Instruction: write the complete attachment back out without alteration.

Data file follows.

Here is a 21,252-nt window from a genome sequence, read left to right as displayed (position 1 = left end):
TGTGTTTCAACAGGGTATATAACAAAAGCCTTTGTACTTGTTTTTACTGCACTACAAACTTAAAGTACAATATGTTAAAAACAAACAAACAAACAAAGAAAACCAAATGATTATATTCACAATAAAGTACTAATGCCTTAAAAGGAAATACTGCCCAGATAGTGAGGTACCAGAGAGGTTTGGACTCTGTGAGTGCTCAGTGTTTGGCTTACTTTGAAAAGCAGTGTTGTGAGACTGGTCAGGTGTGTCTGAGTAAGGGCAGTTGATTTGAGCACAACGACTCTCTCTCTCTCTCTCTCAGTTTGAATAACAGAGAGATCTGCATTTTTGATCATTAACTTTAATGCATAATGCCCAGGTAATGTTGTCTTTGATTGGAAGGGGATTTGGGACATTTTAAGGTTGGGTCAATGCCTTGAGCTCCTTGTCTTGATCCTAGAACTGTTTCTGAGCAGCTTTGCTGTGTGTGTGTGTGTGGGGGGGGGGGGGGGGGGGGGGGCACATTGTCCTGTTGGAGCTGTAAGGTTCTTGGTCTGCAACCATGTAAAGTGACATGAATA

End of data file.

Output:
Here is a 21,252-nt window from a genome sequence, read left to right as displayed (position 1 = left end):
TGTGTTTCAACAGGGTATATAACAAAAGCCTTTGTACTTGTTTTTACTGCACTACAAACTTAAAGTACAATATGTTAAAAACAAACAAACAAACAAAGAAAACCAAATGATTATATTCACAATAAAGTACTAATGCCTTAAAAGGAAATACTGCCCAGATAGTGAGGTACCAGAGAGGTTTGGACTCTGTGAGTGCTCAGTGTTTGGCTTACTTTGAAAAGCAGTGTTGTGAGACTGGTCAGGTGTGTCTGAGTAAGGGCAGTTGATTTGAGCACAACGACTCTCTCTCTCTCTCTCTCAGTTTGAATAACAGAGAGATCTGCATTTTTGATCATTAACTTTAATGCATAATGCCCAGGTAATGTTGTCTTTGATTGGAAGGGGATTTGGGACATTTTAAGGTTGGGTCAATGCCTTGAGCTCCTTGTCTTGATCCTAGAACTGTTTCTGAGCAGCTTTGCTGTGTGTGTGTGTGTGGGGGGGGGGGGGGGGGGGGGGGCACATTGTCCTGTTGGAGCTGTAAGGTTCTTGGTCTGCAACCATGTAAAGTGACATGAATA